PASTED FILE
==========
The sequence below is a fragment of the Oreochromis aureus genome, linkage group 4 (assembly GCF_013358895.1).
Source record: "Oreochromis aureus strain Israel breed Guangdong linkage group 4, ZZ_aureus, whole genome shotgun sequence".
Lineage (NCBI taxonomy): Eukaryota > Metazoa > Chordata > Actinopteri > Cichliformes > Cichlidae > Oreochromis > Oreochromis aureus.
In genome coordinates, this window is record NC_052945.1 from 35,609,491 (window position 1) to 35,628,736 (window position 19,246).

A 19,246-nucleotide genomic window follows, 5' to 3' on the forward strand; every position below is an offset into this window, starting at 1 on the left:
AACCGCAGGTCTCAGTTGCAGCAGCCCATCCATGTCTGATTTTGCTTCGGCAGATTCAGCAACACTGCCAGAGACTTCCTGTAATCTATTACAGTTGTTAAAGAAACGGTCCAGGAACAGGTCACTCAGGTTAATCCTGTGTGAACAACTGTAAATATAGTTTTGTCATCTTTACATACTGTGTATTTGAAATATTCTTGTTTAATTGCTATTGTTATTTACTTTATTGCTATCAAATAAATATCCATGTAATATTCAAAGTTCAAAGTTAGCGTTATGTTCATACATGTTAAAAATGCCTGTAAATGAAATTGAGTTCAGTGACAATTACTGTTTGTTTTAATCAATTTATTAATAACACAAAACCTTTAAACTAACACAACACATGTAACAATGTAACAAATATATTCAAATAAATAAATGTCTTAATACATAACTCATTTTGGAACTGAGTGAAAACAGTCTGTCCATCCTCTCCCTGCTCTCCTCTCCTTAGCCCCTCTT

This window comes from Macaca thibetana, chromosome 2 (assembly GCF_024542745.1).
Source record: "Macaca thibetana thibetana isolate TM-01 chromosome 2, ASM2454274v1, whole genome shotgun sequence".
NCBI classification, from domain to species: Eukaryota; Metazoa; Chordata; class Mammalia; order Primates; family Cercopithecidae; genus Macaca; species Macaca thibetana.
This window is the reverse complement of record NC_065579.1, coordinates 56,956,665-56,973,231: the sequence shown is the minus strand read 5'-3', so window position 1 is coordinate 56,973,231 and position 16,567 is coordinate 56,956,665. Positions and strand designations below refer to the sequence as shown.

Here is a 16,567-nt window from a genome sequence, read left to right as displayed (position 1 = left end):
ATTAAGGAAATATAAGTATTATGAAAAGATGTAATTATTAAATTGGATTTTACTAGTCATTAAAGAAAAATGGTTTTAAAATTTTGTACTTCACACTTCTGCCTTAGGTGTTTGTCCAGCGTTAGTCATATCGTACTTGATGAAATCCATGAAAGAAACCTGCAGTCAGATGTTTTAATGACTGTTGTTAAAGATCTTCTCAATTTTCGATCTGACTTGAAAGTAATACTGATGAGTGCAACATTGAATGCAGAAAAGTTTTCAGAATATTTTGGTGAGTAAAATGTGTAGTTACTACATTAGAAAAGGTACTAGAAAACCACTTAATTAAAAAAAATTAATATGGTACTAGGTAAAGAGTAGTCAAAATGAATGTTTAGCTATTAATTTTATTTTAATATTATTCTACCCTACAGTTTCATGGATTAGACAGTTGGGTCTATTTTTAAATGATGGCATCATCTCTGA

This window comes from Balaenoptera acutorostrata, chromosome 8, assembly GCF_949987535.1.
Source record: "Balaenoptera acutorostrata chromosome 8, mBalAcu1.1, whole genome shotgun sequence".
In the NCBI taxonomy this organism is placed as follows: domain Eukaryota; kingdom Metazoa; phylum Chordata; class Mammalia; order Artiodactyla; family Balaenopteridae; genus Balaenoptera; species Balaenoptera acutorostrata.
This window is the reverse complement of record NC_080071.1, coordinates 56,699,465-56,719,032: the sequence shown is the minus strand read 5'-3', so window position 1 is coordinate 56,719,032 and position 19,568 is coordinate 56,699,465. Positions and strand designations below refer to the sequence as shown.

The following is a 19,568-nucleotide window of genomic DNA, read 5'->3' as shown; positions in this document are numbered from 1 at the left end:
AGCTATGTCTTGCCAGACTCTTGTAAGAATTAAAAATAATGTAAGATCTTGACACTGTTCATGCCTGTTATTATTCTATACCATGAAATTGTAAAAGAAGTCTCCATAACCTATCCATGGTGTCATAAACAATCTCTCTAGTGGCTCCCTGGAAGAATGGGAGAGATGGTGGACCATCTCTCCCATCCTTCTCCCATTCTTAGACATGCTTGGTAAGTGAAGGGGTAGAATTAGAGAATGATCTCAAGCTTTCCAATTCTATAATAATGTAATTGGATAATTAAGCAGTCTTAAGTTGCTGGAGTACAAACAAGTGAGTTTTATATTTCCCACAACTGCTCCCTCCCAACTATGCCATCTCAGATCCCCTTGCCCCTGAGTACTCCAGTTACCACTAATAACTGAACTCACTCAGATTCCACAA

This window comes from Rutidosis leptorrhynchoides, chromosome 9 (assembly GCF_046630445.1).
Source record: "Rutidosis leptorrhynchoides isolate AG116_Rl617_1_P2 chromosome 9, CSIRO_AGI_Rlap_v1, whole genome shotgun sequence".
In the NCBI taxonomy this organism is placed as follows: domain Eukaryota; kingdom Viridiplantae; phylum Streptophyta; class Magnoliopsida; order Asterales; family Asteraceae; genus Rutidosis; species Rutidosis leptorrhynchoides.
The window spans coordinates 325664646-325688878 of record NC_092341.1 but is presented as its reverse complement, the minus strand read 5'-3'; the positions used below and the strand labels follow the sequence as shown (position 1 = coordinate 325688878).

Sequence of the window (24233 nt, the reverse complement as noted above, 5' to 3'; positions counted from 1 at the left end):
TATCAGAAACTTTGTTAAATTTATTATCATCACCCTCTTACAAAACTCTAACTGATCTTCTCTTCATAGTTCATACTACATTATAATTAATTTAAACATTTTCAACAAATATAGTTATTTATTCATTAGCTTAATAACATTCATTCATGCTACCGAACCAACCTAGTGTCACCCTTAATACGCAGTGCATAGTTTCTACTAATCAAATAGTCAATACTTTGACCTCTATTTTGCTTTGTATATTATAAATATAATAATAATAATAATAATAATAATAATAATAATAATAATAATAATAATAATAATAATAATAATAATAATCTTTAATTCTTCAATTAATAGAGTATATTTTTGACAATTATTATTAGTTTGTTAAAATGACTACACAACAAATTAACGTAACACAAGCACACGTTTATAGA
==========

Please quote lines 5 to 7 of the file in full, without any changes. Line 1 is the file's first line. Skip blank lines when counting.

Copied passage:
A 19,246-nucleotide genomic window follows, 5' to 3' on the forward strand; every position below is an offset into this window, starting at 1 on the left:
AACCGCAGGTCTCAGTTGCAGCAGCCCATCCATGTCTGATTTTGCTTCGGCAGATTCAGCAACACTGCCAGAGACTTCCTGTAATCTATTACAGTTGTTAAAGAAACGGTCCAGGAACAGGTCACTCAGGTTAATCCTGTGTGAACAACTGTAAATATAGTTTTGTCATCTTTACATACTGTGTATTTGAAATATTCTTGTTTAATTGCTATTGTTATTTACTTTATTGCTATCAAATAAATATCCATGTAATATTCAAAGTTCAAAGTTAGCGTTATGTTCATACATGTTAAAAATGCCTGTAAATGAAATTGAGTTCAGTGACAATTACTGTTTGTTTTAATCAATTTATTAATAACACAAAACCTTTAAACTAACACAACACATGTAACAATGTAACAAATATATTCAAATAAATAAATGTCTTAATACATAACTCATTTTGGAACTGAGTGAAAACAGTCTGTCCATCCTCTCCCTGCTCTCCTCTCCTTAGCCCCTCTT

This window comes from Macaca thibetana, chromosome 2 (assembly GCF_024542745.1).